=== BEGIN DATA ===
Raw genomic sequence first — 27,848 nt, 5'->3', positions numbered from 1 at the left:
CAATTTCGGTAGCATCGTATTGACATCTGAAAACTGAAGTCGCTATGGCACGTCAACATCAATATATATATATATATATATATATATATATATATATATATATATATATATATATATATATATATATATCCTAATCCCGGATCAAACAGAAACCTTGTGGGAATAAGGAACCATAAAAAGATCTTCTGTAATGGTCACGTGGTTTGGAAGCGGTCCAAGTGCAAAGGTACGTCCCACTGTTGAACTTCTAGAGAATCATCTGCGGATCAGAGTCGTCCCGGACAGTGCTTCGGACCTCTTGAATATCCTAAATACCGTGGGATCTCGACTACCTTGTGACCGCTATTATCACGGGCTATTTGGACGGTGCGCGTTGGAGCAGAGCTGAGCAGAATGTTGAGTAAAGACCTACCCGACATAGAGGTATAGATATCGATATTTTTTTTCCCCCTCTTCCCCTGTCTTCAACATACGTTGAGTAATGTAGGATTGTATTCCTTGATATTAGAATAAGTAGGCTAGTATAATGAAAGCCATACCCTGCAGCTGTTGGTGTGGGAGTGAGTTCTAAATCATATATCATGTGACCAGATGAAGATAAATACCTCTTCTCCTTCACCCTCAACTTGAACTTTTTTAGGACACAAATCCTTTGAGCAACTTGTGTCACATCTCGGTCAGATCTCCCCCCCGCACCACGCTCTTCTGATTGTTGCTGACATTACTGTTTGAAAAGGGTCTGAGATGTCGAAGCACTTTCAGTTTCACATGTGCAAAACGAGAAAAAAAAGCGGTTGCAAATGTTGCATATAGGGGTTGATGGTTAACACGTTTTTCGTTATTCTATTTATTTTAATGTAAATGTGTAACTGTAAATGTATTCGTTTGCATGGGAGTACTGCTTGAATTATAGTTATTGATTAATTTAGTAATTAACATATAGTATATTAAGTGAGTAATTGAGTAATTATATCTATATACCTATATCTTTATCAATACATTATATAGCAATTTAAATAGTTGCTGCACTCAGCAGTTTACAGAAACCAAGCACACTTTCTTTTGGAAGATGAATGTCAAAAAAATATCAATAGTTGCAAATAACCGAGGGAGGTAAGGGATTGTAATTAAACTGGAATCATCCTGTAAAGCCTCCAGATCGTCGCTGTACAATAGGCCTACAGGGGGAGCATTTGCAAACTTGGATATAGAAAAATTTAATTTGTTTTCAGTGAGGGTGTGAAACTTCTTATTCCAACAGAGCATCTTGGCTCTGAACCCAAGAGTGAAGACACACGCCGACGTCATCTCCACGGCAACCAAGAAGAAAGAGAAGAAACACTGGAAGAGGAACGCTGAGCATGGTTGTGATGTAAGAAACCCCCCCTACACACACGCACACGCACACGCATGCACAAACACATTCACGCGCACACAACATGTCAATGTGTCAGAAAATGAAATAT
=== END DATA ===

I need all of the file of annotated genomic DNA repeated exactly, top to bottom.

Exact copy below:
Raw genomic sequence first — 27,848 nt, 5'->3', positions numbered from 1 at the left:
CAATTTCGGTAGCATCGTATTGACATCTGAAAACTGAAGTCGCTATGGCACGTCAACATCAATATATATATATATATATATATATATATATATATATATATATATATATATATATATATATATATATATCCTAATCCCGGATCAAACAGAAACCTTGTGGGAATAAGGAACCATAAAAAGATCTTCTGTAATGGTCACGTGGTTTGGAAGCGGTCCAAGTGCAAAGGTACGTCCCACTGTTGAACTTCTAGAGAATCATCTGCGGATCAGAGTCGTCCCGGACAGTGCTTCGGACCTCTTGAATATCCTAAATACCGTGGGATCTCGACTACCTTGTGACCGCTATTATCACGGGCTATTTGGACGGTGCGCGTTGGAGCAGAGCTGAGCAGAATGTTGAGTAAAGACCTACCCGACATAGAGGTATAGATATCGATATTTTTTTTCCCCCTCTTCCCCTGTCTTCAACATACGTTGAGTAATGTAGGATTGTATTCCTTGATATTAGAATAAGTAGGCTAGTATAATGAAAGCCATACCCTGCAGCTGTTGGTGTGGGAGTGAGTTCTAAATCATATATCATGTGACCAGATGAAGATAAATACCTCTTCTCCTTCACCCTCAACTTGAACTTTTTTAGGACACAAATCCTTTGAGCAACTTGTGTCACATCTCGGTCAGATCTCCCCCCCGCACCACGCTCTTCTGATTGTTGCTGACATTACTGTTTGAAAAGGGTCTGAGATGTCGAAGCACTTTCAGTTTCACATGTGCAAAACGAGAAAAAAAAGCGGTTGCAAATGTTGCATATAGGGGTTGATGGTTAACACGTTTTTCGTTATTCTATTTATTTTAATGTAAATGTGTAACTGTAAATGTATTCGTTTGCATGGGAGTACTGCTTGAATTATAGTTATTGATTAATTTAGTAATTAACATATAGTATATTAAGTGAGTAATTGAGTAATTATATCTATATACCTATATCTTTATCAATACATTATATAGCAATTTAAATAGTTGCTGCACTCAGCAGTTTACAGAAACCAAGCACACTTTCTTTTGGAAGATGAATGTCAAAAAAATATCAATAGTTGCAAATAACCGAGGGAGGTAAGGGATTGTAATTAAACTGGAATCATCCTGTAAAGCCTCCAGATCGTCGCTGTACAATAGGCCTACAGGGGGAGCATTTGCAAACTTGGATATAGAAAAATTTAATTTGTTTTCAGTGAGGGTGTGAAACTTCTTATTCCAACAGAGCATCTTGGCTCTGAACCCAAGAGTGAAGACACACGCCGACGTCATCTCCACGGCAACCAAGAAGAAAGAGAAGAAACACTGGAAGAGGAACGCTGAGCATGGTTGTGATGTAAGAAACCCCCCCTACACACACGCACACGCACACGCATGCACAAACACATTCACGCGCACACAACATGTCAATGTGTCAGAAAATGAAATAT